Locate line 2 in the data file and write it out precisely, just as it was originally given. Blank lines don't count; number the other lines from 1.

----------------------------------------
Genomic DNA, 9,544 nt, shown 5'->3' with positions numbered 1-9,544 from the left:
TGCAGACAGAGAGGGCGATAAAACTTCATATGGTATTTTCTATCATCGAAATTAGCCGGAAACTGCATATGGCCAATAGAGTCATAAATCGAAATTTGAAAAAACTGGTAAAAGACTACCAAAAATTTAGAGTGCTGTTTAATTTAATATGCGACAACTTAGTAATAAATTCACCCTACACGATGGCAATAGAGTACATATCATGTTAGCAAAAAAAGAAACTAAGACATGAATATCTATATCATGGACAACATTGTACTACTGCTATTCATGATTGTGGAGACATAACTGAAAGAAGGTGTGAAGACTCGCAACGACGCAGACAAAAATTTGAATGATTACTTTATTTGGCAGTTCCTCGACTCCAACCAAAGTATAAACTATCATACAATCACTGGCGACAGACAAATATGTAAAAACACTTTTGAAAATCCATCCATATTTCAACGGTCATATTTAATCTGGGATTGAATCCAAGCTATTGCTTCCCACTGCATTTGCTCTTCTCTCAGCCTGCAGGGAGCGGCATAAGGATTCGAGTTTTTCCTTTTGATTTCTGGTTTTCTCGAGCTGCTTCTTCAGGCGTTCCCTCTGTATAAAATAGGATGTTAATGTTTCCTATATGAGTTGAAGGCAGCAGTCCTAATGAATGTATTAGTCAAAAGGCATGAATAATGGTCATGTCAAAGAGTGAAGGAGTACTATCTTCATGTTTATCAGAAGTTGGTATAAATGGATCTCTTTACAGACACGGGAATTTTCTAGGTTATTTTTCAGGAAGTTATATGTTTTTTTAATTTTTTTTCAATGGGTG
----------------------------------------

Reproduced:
TGCAGACAGAGAGGGCGATAAAACTTCATATGGTATTTTCTATCATCGAAATTAGCCGGAAACTGCATATGGCCAATAGAGTCATAAATCGAAATTTGAAAAAACTGGTAAAAGACTACCAAAAATTTAGAGTGCTGTTTAATTTAATATGCGACAACTTAGTAATAAATTCACCCTACACGATGGCAATAGAGTACATATCATGTTAGCAAAAAAAGAAACTAAGACATGAATATCTATATCATGGACAACATTGTACTACTGCTATTCATGATTGTGGAGACATAACTGAAAGAAGGTGTGAAGACTCGCAACGACGCAGACAAAAATTTGAATGATTACTTTATTTGGCAGTTCCTCGACTCCAACCAAAGTATAAACTATCATACAATCACTGGCGACAGACAAATATGTAAAAACACTTTTGAAAATCCATCCATATTTCAACGGTCATATTTAATCTGGGATTGAATCCAAGCTATTGCTTCCCACTGCATTTGCTCTTCTCTCAGCCTGCAGGGAGCGGCATAAGGATTCGAGTTTTTCCTTTTGATTTCTGGTTTTCTCGAGCTGCTTCTTCAGGCGTTCCCTCTGTATAAAATAGGATGTTAATGTTTCCTATATGAGTTGAAGGCAGCAGTCCTAATGAATGTATTAGTCAAAAGGCATGAATAATGGTCATGTCAAAGAGTGAAGGAGTACTATCTTCATGTTTATCAGAAGTTGGTATAAATGGATCTCTTTACAGACACGGGAATTTTCTAGGTTATTTTTCAGGAAGTTATATGTTTTTTTAATTTTTTTTCAATGGGTG